The indexing plan Bush embraced at his April 28th press conference would preserve the present defined
benefit approach only for the low wage workers—those currently earning less than $20,000. For the remaining 70% the system would be flipped upside down: the
more you earn and pay in the more your benefits are cut.
The lowest workers would continue to have their future benefits linked to overall increase in wages; however,
the others would have their future benefit level linked to price increases. Prices
tend over time to rise about 2% slower than wages for a given worker. For a medium
wage worker entering the workforce now (retiring in 2055), their projected benefits would drop by 66%, higher earners 87%
Projected shortfall of 70% in 75 years is well beyond the range of secure projection.
There are other options to covering the projected shortfall than cutting benefits:
1). Lifting the cap on taxable income (now set at $90,000) to $150,000
would affect 6% of the taxpayers and would cut 40% of the projected shortfall.
2). Keeping the estate tax on those over $7,000,000 would affect
less than 1% of all estates but would trim shortfall by nearly 30%.
Robert Ball, former Social Security Commissioner says benefits don’t need to be cut because Congress in
1983 provided cuts by gradually increasing the retirement age, and by the steadily increasing Medicare Part B premiums which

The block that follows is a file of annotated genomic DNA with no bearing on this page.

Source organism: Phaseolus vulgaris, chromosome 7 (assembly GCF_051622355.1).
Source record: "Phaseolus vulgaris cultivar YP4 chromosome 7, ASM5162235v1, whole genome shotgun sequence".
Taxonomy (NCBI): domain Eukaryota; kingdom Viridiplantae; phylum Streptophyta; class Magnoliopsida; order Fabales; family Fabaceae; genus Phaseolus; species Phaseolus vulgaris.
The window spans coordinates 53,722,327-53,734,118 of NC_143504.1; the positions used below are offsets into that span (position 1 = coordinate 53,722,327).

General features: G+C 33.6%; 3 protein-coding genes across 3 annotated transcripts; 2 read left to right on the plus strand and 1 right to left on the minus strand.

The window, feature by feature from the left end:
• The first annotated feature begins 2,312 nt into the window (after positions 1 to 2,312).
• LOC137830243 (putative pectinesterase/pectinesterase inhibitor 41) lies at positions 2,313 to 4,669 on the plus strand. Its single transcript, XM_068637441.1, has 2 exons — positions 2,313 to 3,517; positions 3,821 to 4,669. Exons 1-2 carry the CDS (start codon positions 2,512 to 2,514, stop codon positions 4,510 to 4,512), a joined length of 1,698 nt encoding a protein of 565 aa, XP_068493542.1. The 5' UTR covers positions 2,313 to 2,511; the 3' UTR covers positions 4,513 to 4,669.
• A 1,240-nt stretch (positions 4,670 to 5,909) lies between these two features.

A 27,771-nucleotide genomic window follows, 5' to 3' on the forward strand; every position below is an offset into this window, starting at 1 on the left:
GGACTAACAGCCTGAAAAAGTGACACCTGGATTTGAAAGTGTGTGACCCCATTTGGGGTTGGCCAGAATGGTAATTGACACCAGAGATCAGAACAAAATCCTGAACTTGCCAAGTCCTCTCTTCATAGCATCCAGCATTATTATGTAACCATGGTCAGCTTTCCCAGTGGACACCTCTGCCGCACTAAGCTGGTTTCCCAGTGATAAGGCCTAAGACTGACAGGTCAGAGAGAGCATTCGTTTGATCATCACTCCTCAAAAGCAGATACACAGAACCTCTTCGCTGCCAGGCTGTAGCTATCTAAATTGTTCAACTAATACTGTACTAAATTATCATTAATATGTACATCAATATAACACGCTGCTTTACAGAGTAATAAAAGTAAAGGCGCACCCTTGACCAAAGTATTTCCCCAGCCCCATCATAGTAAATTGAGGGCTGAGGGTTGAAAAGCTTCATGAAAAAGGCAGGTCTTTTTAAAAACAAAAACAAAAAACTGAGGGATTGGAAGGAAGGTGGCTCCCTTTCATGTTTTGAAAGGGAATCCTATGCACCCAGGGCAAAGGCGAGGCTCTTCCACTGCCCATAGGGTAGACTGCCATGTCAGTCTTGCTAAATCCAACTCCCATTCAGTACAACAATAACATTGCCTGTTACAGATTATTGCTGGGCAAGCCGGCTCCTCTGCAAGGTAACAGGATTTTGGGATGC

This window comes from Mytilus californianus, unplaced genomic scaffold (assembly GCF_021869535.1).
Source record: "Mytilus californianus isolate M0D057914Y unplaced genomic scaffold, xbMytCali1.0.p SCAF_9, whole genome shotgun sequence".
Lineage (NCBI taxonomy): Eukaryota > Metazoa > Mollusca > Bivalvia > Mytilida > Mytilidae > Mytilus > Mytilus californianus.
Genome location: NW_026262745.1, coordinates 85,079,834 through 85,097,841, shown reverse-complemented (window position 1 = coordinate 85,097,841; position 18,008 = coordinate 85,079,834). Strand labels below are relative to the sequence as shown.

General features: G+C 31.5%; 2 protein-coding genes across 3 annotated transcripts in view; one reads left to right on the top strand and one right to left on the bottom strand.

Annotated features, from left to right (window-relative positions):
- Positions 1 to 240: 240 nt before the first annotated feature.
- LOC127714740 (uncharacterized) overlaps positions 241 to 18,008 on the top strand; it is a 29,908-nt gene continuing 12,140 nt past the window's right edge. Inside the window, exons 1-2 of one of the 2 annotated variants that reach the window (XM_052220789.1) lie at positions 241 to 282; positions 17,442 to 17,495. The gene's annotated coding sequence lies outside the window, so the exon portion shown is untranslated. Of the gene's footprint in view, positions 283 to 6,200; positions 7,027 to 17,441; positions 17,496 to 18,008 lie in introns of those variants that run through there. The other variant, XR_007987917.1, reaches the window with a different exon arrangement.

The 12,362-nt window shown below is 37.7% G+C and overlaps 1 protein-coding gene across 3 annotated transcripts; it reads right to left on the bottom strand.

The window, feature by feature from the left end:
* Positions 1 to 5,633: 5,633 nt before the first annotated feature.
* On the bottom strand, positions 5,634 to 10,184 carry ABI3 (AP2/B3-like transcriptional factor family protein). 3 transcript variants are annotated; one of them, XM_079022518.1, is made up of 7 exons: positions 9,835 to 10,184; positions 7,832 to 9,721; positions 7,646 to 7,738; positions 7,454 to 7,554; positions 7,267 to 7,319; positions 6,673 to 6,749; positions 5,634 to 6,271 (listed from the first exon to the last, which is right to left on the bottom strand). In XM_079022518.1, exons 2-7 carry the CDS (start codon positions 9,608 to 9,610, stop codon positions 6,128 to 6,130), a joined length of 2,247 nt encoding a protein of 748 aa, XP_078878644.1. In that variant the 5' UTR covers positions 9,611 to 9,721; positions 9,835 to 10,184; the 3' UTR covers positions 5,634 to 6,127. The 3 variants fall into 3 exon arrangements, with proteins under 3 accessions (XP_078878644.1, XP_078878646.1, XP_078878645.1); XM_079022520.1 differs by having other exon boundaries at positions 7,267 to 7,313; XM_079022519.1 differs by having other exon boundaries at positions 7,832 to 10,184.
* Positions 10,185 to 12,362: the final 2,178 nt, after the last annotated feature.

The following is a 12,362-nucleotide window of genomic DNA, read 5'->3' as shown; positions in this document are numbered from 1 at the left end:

are deducted from the social security check. Ball believes that long-term solvency
can be maintained with modest revenue increases alone.
More Bush Cuts
AARP Bulletin 3/05
spots are scares in the $2.57 trillion budget proposal, which challenges Congress to curb spending while keeping Bush’s
tax cuts in place. The October budget is attempting to reduce the next fiscal’s
year deficit to only $427 billion.
literacy by 2/3
Amtrak by 70%
assistance for low income 10%
Elderly cut 25% from 2002 level
Disabled by 50%, and no new construction
Low-rent public housing unspecified percentage
Loans for building and restoring rental housing for the poor in rural areas 75%
living under the Older American Act (such as Meals on Wheels
& Family Caregiver Support) would be frozen to the 2002 level.
Jobs, funding cuts for the employment program that provides part-time, minimum-wage
job opportunities for low-income older people.
cut $60 billion over the next 10 years
research, cut 12% especially hitting preventive health programs
over the next 10 years 200-000 to 300,000 would lose aid
drug costs, double co-pay and establish annual enrollment of
Frequent-flier miles are estimate at $700 billion (14 trillion air miles); however, at the current
rate of redemption, it would take 25 years to use those already accumulated. Moreover,
such credit cards cost an average of $51 in annual fees and charge 6% higher interest.